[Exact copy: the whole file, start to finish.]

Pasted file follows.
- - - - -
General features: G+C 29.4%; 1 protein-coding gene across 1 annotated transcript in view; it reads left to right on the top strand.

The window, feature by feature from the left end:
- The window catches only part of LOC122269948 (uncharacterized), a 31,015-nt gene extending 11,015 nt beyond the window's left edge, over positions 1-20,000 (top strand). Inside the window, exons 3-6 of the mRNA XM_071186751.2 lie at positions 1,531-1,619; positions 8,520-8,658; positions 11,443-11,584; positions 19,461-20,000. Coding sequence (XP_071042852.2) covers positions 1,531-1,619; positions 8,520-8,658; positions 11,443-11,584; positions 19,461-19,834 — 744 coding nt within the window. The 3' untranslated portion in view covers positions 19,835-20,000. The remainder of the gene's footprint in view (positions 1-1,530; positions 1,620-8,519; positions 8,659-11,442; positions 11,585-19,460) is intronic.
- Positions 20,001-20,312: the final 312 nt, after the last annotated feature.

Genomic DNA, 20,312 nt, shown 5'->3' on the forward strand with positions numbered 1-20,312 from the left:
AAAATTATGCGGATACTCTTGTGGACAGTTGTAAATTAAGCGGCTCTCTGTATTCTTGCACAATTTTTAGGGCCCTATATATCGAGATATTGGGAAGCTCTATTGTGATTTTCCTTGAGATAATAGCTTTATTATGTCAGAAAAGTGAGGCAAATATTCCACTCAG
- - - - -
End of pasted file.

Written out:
General features: G+C 29.4%; 1 protein-coding gene across 1 annotated transcript in view; it reads left to right on the top strand.

The window, feature by feature from the left end:
- The window catches only part of LOC122269948 (uncharacterized), a 31,015-nt gene extending 11,015 nt beyond the window's left edge, over positions 1-20,000 (top strand). Inside the window, exons 3-6 of the mRNA XM_071186751.2 lie at positions 1,531-1,619; positions 8,520-8,658; positions 11,443-11,584; positions 19,461-20,000. Coding sequence (XP_071042852.2) covers positions 1,531-1,619; positions 8,520-8,658; positions 11,443-11,584; positions 19,461-19,834 — 744 coding nt within the window. The 3' untranslated portion in view covers positions 19,835-20,000. The remainder of the gene's footprint in view (positions 1-1,530; positions 1,620-8,519; positions 8,659-11,442; positions 11,585-19,460) is intronic.
- Positions 20,001-20,312: the final 312 nt, after the last annotated feature.

Genomic DNA, 20,312 nt, shown 5'->3' on the forward strand with positions numbered 1-20,312 from the left:
AAAATTATGCGGATACTCTTGTGGACAGTTGTAAATTAAGCGGCTCTCTGTATTCTTGCACAATTTTTAGGGCCCTATATATCGAGATATTGGGAAGCTCTATTGTGATTTTCCTTGAGATAATAGCTTTATTATGTCAGAAAAGTGAGGCAAATATTCCACTCAG